Before the Psalmist uttered the words, Search Me O God, he had already stated that the Lord had examined his heart and knew everything about him in Psalm 139:1 NLT and then had gone on to describe why that was the case in Psalms 139:2-22 NLT, prior to this plea he made to God:
Search me, O God, and know my heart; test me and know my anxious thoughts. Point out anything in me that offends you, and lead me along the path of everlasting life (Psalm 139:23-24 NLT).
The Psalmist must have known something was definitely amiss within him, but he obviously didn't know exactly what had gone astray. He knew though that God knew what was not right, so he asked God to reveal what exactly he needed to repent of, so he could fully turn back to Him. How do we know that? Because "the path of everlasting life" is fully dependent on repentance. Even when saved i.e. having been born again, we cannot have anything in us that offends Jesus. We must always live a repentant lifestyle, having a broken and contrite heart (Psalm 51:17), trying our very best day to day to live a life that is pleasing and right with our great God and Savior, Jesus Christ, because "once saved, always saved" or "grace plus nothing" is absolutely not true. Go to "Don't be Fooled" to read more on this subject.
In his plea to God, David said "test" me. When we look at the definition of test in Strong's we find:
baw-khan'; (H974) a primitive root; to test (especially metals); generally and figuratively, to investigate:—examine, prove, tempt, try (trial).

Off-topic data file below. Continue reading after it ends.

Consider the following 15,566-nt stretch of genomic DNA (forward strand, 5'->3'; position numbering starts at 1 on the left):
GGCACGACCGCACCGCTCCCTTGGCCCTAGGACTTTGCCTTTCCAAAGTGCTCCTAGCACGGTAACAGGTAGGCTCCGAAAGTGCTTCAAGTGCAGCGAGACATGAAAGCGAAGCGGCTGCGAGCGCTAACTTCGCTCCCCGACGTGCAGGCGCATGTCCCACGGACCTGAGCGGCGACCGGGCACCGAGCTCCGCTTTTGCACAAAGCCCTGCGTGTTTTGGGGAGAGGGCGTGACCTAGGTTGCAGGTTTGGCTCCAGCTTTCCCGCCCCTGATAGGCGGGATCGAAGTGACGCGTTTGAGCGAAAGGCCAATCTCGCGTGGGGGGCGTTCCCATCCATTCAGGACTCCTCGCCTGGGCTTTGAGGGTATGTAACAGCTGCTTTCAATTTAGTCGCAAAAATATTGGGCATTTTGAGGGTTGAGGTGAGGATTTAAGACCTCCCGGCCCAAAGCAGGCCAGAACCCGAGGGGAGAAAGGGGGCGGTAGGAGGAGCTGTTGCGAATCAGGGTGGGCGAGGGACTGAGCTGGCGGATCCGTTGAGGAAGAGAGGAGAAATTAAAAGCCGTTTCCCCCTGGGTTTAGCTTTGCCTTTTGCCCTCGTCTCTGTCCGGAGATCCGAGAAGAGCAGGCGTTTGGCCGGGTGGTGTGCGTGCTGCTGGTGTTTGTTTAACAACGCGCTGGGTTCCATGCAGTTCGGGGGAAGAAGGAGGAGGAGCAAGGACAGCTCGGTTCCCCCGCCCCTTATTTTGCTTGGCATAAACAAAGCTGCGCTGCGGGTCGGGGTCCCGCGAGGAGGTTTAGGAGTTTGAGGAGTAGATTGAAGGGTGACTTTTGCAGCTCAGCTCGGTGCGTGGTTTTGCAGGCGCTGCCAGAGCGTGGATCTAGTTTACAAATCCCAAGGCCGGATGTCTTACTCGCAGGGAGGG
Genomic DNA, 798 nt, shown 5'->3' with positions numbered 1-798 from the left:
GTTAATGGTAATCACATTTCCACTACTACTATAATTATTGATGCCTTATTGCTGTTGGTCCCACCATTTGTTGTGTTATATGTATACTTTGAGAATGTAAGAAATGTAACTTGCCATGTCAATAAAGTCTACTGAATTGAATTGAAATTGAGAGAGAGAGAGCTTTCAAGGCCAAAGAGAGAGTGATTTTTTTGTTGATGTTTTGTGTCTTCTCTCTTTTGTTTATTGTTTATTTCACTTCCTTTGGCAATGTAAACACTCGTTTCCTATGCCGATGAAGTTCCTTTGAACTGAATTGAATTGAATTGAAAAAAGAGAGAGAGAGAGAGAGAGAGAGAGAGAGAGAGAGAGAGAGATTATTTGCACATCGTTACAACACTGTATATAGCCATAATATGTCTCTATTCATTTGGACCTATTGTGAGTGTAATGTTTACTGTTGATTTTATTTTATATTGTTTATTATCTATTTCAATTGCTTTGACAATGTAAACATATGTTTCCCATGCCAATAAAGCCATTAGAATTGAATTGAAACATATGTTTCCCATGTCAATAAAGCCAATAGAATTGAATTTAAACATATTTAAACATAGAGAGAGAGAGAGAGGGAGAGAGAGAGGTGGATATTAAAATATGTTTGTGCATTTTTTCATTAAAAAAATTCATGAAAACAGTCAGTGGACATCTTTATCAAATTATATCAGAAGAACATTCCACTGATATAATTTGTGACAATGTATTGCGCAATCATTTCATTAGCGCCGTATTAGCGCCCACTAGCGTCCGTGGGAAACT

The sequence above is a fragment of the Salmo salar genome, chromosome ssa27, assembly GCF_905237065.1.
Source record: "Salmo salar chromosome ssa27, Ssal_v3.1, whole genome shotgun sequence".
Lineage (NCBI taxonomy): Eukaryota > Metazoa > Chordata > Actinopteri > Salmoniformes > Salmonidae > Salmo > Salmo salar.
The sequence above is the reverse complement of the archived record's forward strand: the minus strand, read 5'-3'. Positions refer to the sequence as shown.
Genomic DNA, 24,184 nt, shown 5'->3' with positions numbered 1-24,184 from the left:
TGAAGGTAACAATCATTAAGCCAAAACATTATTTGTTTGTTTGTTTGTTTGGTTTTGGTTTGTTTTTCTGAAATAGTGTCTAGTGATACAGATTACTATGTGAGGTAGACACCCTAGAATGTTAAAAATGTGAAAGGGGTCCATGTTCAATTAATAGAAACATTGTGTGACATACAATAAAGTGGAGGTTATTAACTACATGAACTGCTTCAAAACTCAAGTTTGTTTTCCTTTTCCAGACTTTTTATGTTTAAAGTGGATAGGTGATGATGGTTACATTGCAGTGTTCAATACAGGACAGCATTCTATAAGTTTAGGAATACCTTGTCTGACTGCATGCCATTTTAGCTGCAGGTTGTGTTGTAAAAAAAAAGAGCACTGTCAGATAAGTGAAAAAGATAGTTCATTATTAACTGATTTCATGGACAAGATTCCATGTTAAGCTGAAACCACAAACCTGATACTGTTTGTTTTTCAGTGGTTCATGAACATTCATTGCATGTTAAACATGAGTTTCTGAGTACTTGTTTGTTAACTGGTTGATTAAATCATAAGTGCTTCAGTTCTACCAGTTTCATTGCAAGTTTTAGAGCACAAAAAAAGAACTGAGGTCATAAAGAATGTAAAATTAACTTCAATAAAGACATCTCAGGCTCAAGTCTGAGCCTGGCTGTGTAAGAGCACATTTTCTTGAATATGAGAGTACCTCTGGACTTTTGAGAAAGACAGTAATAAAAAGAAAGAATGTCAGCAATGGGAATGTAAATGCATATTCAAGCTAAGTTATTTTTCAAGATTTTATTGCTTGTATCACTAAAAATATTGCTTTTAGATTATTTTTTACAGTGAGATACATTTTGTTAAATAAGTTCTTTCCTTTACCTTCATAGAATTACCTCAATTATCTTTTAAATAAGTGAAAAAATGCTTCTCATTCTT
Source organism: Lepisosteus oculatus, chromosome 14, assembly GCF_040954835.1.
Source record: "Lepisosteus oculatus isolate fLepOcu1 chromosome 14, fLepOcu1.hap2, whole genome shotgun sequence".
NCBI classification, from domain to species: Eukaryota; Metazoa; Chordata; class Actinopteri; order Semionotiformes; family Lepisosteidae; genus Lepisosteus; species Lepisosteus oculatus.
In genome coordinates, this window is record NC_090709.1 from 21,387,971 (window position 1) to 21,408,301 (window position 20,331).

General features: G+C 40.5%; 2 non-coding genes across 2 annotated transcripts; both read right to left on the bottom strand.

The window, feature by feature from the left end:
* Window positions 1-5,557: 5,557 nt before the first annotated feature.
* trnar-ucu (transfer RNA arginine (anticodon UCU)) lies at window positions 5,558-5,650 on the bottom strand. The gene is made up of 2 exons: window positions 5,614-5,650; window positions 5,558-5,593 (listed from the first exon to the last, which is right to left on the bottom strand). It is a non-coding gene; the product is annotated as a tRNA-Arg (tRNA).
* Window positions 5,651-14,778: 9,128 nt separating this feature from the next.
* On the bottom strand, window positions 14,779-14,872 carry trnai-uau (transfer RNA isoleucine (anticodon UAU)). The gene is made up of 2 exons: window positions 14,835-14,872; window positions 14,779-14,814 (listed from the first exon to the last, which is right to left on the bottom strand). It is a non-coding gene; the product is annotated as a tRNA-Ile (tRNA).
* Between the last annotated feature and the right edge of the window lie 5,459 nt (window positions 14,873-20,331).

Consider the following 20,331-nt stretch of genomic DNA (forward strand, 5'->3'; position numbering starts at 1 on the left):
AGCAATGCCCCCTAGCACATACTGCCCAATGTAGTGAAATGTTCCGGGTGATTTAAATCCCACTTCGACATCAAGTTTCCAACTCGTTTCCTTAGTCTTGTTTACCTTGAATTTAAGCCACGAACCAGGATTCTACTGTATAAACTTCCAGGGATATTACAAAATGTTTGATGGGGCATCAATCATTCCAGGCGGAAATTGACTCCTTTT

If we visualize heat being applied to metals when they are refined, we instantly get a metaphorical picture of God applying heat to the Psalmist when he asked God to test him. Should we expect any less if we ask God to test us? It is definitely possible that our test may come with some refining "heat". The wise man helps us with this understanding:
The crucible for silver and the furnace for gold, but the Lord tests the heart (Proverbs 17:3).
But God doesn't necessarily have to be asked to test us. Just reading the Book of Job tells us that is true. Hopefully, our attitude during the test will be just like Job's was:
But he knows the way that I take; when he has tested me, I will come forth as gold (Job 23:10 NIV).
There are only two times when the word "sar`aph" is used for "thought" in the Bible. The first time is in Psalm 94:19 NIV, and then in Psalm 139:23 NIV. In the KJV, it is simply interpreted as "thought" and appears to be the same "thought" (machashabah) used elsewhere in the Bible. As you can see in the NIV, and many other translations, it is interpreted as anxious thoughts or anxiety, as opposed to just thoughts.
No doubt the Psalmist knew, that if he had any unrepentant sin within him, his thoughts would be anxious leading to a state of anxiety. Surely, as Christians, we know that when we have sinned, conviction makes us anxious until we repent. The same thing happens when God reveals a hidden sin in our lives, whether we asked Him to search us or He has decided to test us just because He loves us.
Of course, our anxiety might be based on something totally different from unrepentant sin. A good rule of thumb, though, is that if we are feeling anxious at all, have any anxiety, we should always check out first if the Comforter, the Holy Ghost, is trying to reveal sin that has not been dealt with through repentance. A repentant lifestyle allows us to stay on the path to everlasting life.